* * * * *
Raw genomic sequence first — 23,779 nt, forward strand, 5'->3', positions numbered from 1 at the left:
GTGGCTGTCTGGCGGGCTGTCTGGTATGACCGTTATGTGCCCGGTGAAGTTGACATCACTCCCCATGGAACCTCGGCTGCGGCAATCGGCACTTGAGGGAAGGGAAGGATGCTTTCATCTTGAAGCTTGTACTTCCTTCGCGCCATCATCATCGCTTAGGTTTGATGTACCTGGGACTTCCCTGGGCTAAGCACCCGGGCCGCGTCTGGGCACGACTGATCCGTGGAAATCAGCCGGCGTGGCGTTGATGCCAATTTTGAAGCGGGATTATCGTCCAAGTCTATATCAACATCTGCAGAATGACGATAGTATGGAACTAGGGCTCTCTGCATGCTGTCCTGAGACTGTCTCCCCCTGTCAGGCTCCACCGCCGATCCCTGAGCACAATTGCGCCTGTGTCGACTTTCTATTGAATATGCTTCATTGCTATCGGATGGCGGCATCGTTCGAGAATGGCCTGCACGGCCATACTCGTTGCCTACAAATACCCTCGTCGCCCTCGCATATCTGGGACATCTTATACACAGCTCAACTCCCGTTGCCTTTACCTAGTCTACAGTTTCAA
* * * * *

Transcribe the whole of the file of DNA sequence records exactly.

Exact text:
Raw genomic sequence first — 23,779 nt, forward strand, 5'->3', positions numbered from 1 at the left:
GTGGCTGTCTGGCGGGCTGTCTGGTATGACCGTTATGTGCCCGGTGAAGTTGACATCACTCCCCATGGAACCTCGGCTGCGGCAATCGGCACTTGAGGGAAGGGAAGGATGCTTTCATCTTGAAGCTTGTACTTCCTTCGCGCCATCATCATCGCTTAGGTTTGATGTACCTGGGACTTCCCTGGGCTAAGCACCCGGGCCGCGTCTGGGCACGACTGATCCGTGGAAATCAGCCGGCGTGGCGTTGATGCCAATTTTGAAGCGGGATTATCGTCCAAGTCTATATCAACATCTGCAGAATGACGATAGTATGGAACTAGGGCTCTCTGCATGCTGTCCTGAGACTGTCTCCCCCTGTCAGGCTCCACCGCCGATCCCTGAGCACAATTGCGCCTGTGTCGACTTTCTATTGAATATGCTTCATTGCTATCGGATGGCGGCATCGTTCGAGAATGGCCTGCACGGCCATACTCGTTGCCTACAAATACCCTCGTCGCCCTCGCATATCTGGGACATCTTATACACAGCTCAACTCCCGTTGCCTTTACCTAGTCTACAGTTTCAA